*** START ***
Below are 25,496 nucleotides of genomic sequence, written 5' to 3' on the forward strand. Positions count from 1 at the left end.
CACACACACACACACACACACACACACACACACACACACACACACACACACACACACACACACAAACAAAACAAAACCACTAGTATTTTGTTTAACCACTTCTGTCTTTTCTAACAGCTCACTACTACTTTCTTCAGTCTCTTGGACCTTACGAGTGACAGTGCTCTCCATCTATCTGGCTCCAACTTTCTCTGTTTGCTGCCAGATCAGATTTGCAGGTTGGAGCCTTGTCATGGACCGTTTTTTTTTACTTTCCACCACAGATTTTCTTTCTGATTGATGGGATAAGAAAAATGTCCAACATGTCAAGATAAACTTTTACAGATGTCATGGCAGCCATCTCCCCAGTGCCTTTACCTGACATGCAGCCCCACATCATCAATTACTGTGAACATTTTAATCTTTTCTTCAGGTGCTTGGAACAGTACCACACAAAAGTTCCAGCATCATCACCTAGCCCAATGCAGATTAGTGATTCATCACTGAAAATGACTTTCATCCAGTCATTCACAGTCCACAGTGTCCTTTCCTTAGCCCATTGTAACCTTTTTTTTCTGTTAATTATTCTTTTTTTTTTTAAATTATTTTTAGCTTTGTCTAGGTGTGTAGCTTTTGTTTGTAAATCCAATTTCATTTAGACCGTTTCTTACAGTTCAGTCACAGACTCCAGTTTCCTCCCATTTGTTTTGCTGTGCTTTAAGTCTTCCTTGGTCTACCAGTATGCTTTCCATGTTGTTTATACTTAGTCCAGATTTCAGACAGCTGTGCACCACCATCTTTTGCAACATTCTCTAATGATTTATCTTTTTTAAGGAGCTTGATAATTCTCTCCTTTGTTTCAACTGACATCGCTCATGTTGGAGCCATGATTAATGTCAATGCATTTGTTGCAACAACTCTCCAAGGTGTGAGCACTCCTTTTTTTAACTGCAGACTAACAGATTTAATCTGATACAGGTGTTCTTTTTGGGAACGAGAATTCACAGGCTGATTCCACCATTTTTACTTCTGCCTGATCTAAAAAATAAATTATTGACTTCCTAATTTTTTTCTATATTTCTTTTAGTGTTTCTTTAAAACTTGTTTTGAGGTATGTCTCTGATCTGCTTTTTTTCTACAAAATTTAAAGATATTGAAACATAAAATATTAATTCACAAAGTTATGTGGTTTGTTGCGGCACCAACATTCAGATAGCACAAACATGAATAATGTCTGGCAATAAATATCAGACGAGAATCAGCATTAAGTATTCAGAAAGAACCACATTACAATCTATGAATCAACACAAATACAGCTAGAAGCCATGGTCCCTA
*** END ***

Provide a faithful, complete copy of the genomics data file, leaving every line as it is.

Below are 25,496 nucleotides of genomic sequence, written 5' to 3' on the forward strand. Positions count from 1 at the left end.
CACACACACACACACACACACACACACACACACACACACACACACACACACACACACACACACAAACAAAACAAAACCACTAGTATTTTGTTTAACCACTTCTGTCTTTTCTAACAGCTCACTACTACTTTCTTCAGTCTCTTGGACCTTACGAGTGACAGTGCTCTCCATCTATCTGGCTCCAACTTTCTCTGTTTGCTGCCAGATCAGATTTGCAGGTTGGAGCCTTGTCATGGACCGTTTTTTTTTACTTTCCACCACAGATTTTCTTTCTGATTGATGGGATAAGAAAAATGTCCAACATGTCAAGATAAACTTTTACAGATGTCATGGCAGCCATCTCCCCAGTGCCTTTACCTGACATGCAGCCCCACATCATCAATTACTGTGAACATTTTAATCTTTTCTTCAGGTGCTTGGAACAGTACCACACAAAAGTTCCAGCATCATCACCTAGCCCAATGCAGATTAGTGATTCATCACTGAAAATGACTTTCATCCAGTCATTCACAGTCCACAGTGTCCTTTCCTTAGCCCATTGTAACCTTTTTTTTCTGTTAATTATTCTTTTTTTTTTTAAATTATTTTTAGCTTTGTCTAGGTGTGTAGCTTTTGTTTGTAAATCCAATTTCATTTAGACCGTTTCTTACAGTTCAGTCACAGACTCCAGTTTCCTCCCATTTGTTTTGCTGTGCTTTAAGTCTTCCTTGGTCTACCAGTATGCTTTCCATGTTGTTTATACTTAGTCCAGATTTCAGACAGCTGTGCACCACCATCTTTTGCAACATTCTCTAATGATTTATCTTTTTTAAGGAGCTTGATAATTCTCTCCTTTGTTTCAACTGACATCGCTCATGTTGGAGCCATGATTAATGTCAATGCATTTGTTGCAACAACTCTCCAAGGTGTGAGCACTCCTTTTTTTAACTGCAGACTAACAGATTTAATCTGATACAGGTGTTCTTTTTGGGAACGAGAATTCACAGGCTGATTCCACCATTTTTACTTCTGCCTGATCTAAAAAATAAATTATTGACTTCCTAATTTTTTTCTATATTTCTTTTAGTGTTTCTTTAAAACTTGTTTTGAGGTATGTCTCTGATCTGCTTTTTTTCTACAAAATTTAAAGATATTGAAACATAAAATATTAATTCACAAAGTTATGTGGTTTGTTGCGGCACCAACATTCAGATAGCACAAACATGAATAATGTCTGGCAATAAATATCAGACGAGAATCAGCATTAAGTATTCAGAAAGAACCACATTACAATCTATGAATCAACACAAATACAGCTAGAAGCCATGGTCCCTA